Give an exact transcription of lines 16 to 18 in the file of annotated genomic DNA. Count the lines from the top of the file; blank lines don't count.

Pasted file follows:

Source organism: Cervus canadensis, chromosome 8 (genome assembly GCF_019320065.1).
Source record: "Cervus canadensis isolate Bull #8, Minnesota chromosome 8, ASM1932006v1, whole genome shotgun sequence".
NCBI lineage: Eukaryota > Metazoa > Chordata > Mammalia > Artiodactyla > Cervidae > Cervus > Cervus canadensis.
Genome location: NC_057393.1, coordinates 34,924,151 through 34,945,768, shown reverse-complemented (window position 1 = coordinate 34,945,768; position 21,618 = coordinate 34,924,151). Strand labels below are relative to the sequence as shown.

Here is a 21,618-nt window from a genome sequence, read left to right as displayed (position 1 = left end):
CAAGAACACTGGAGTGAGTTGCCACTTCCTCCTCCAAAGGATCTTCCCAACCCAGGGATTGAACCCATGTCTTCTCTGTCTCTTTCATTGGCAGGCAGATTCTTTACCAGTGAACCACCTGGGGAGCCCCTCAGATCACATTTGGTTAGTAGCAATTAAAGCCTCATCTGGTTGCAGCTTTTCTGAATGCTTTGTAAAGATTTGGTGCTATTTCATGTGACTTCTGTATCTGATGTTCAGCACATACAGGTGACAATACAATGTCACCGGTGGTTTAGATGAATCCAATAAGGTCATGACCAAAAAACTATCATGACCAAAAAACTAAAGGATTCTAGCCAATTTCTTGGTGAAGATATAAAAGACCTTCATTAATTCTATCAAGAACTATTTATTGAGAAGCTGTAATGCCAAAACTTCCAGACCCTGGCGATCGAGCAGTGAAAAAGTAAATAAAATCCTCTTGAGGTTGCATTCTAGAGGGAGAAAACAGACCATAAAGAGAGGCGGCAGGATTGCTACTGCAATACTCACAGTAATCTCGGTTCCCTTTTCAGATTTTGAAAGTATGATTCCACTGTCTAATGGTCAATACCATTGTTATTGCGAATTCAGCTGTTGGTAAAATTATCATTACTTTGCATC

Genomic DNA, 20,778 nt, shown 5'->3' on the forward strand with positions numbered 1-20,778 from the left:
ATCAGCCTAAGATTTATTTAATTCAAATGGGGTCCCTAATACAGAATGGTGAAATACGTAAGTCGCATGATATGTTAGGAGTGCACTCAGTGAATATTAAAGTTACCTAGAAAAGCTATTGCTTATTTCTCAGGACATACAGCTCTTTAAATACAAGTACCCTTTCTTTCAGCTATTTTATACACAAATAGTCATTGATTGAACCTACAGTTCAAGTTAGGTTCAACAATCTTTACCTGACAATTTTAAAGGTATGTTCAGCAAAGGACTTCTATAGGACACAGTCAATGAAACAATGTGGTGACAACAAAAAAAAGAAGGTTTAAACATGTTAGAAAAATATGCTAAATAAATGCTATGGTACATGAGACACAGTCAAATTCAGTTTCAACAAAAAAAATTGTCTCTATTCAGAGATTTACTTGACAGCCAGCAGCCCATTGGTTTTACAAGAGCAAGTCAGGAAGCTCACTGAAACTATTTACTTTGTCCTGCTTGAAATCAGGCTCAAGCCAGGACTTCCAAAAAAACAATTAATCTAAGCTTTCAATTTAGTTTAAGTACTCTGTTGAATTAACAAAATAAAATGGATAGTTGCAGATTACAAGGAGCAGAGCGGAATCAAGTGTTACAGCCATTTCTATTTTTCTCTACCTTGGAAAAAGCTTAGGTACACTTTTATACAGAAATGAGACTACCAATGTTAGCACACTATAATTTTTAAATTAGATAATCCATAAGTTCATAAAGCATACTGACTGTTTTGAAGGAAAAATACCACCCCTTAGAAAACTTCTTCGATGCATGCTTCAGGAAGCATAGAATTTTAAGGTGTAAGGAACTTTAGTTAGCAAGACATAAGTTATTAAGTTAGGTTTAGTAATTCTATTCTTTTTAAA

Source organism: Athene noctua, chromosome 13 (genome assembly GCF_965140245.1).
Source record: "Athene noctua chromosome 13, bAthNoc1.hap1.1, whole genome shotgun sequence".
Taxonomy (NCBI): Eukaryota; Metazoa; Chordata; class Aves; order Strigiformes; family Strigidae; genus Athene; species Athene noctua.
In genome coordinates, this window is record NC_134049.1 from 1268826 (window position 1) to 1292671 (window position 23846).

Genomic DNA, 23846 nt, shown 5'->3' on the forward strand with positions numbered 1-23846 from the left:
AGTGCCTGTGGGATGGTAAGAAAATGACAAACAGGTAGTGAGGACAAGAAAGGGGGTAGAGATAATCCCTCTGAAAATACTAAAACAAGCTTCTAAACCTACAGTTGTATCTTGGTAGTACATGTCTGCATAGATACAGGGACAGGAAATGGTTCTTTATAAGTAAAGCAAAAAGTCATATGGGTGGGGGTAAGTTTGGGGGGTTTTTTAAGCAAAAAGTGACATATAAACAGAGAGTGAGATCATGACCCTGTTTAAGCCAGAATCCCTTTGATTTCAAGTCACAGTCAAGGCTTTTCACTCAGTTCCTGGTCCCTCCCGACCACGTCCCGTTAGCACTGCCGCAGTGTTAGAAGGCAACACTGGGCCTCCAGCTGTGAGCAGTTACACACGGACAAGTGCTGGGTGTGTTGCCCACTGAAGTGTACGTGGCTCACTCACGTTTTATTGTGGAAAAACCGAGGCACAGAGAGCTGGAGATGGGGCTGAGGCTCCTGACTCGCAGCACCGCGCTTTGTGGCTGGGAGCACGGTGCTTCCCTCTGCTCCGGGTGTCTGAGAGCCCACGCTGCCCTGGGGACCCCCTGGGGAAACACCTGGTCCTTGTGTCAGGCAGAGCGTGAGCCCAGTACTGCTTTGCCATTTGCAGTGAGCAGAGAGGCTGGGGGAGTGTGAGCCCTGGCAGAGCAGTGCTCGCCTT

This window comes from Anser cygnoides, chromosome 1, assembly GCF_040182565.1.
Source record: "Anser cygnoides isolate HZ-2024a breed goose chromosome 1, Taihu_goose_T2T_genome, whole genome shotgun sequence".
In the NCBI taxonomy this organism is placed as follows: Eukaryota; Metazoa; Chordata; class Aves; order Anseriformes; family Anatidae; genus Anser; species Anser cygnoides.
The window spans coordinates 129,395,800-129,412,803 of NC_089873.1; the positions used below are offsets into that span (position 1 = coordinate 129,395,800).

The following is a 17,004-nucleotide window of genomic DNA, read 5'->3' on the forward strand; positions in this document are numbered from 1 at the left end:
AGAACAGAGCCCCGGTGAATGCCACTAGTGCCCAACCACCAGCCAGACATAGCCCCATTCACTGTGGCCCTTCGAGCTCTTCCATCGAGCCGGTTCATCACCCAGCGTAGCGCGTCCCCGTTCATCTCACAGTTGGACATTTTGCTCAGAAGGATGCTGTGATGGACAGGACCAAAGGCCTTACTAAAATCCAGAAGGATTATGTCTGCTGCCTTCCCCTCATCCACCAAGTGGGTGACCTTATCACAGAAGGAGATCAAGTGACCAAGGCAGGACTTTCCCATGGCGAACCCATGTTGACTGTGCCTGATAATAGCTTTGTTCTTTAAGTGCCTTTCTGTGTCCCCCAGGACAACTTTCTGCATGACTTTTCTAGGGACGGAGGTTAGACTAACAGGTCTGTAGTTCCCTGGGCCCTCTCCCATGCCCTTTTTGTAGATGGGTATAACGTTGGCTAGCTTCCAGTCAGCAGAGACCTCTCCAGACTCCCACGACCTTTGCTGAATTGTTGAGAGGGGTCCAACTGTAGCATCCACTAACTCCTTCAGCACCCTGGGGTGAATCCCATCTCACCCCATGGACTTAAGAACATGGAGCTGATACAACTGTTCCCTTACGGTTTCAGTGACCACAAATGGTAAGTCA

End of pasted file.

Source record: "Anser cygnoides isolate HZ-2024a breed goose chromosome 1, Taihu_goose_T2T_genome, whole genome shotgun sequence".
In the NCBI taxonomy this organism is placed as follows: Eukaryota; Metazoa; Chordata; class Aves; order Anseriformes; family Anatidae; genus Anser; species Anser cygnoides.
The window spans coordinates 129,395,800-129,412,803 of NC_089873.1; the positions used below are offsets into that span (position 1 = coordinate 129,395,800).